The previous Spring Budget (see our analysis here) saw what I referred to as some “tinkering around the edges”; nothing too immediate, drastic or impactful, at least for basic rate taxpayers. Rather, the Chancellor introduced some “stealth taxes” through freezing allowances
There could be larger, more impactful tax rises to come. Already, National Insurance rates have been increased by 1.25%, with plans to raise £12 billion more for social care and the NHS. Could the following be on the cards?
More Taxes on Businesses
Corporation tax increases hit the headlines last Spring, with rates set to rise substantially in 2023, and several types of Covid-related support due to be withdrawn very soon. Further draconian measures seem unlikely, but SMEs are always on HMRC’s radar, so watch this space.
Capital Gains Tax
It may be time for CGT to take centre stage, and finally reach parity with income tax rates. Should the government announce a rise in say April 2023, this could see a Treasury boost as asset owners suddenly rush to sell up. A straightforward short-term gain for the government’s coffers, perhaps.
Also, there are other options: maybe removing CGT exemptions and reliefs, such as Business Asset Disposal Relief, which used to be called Entrepreneurs’ Relief. There are two CGT reports outstanding from the Office of Tax Simplification (OTS) to which the government is yet to respond, so we’ll have to wait and see.
Venture Capital Tax Reliefs
It’s possible that these reliefs for investors (including EIS and SEIS schemes) will be enhanced, in order to boost business investment. Now that the UK is no longer restricted by EU rules, the Chancellor may have spotted an opportunity here.
In 2019-2020, IHT raised £5.1 billion.
Yet, if there’s one thing we can say for certain about Inheritance Tax, it’s that with so many caveats, exceptions, and exemptions, it’s generally seen as complex. Thus, the rules are ripe for streamlining and simplifying. Making things easier and more obvious could help to boost the amount that the government collects.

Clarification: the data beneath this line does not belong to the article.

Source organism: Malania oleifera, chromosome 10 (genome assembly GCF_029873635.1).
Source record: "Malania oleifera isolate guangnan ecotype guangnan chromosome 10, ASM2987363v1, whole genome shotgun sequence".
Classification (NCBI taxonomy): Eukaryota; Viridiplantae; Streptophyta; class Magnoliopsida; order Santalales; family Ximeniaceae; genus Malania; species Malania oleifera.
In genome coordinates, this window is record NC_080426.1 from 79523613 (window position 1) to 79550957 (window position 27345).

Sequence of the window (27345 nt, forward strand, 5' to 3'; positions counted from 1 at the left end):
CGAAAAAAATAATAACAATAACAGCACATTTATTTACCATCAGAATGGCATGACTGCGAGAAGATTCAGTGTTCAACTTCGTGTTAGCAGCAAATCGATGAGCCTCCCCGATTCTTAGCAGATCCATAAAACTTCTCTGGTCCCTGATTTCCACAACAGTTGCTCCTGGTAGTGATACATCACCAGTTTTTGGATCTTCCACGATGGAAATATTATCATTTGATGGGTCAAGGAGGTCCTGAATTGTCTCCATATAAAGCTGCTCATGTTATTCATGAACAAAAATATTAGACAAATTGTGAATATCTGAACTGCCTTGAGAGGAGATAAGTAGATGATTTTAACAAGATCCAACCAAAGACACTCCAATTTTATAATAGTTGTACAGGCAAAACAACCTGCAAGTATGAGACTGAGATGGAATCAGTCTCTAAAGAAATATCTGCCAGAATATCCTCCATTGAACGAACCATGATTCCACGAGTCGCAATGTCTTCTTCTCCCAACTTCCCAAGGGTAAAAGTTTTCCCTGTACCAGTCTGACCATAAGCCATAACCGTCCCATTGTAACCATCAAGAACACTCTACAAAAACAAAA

Indeed, the splendidly monikered Office of Tax Simplification is on the case again, with an IHT-related report published in July 2019 still awaiting a response from HM govt.
The so-called pensions “triple lock” will be suspended for one year – this has already been announced – due to a skewed increase in average earnings during the pandemic. Other changes could be made, for example lowering or removing the higher rate or relief or reducing the lifetime allowance. Crystal ball time again, though.
Green Gas Levy
Interestingly, with regard to energy, there are plans to move green energy surcharges, currently applied to household electricity bills, to gas bills. Part of the government’s “net zero” drive, this could add even more to household bills, although it’s likely to be phased in slowly.
Whatever happens, there will need to be a balance between popularity and practicality. What needs to be done may not go down too well, given what the UK has come through (and everywhere else, of course). What does recovery look like, then? At the moment, it’s not a great picture – in my opinion.
But, things can change, and often do. Let’s wait for October 27th. In fact, look out for our analysis of the Autumn statement shortly afterwards.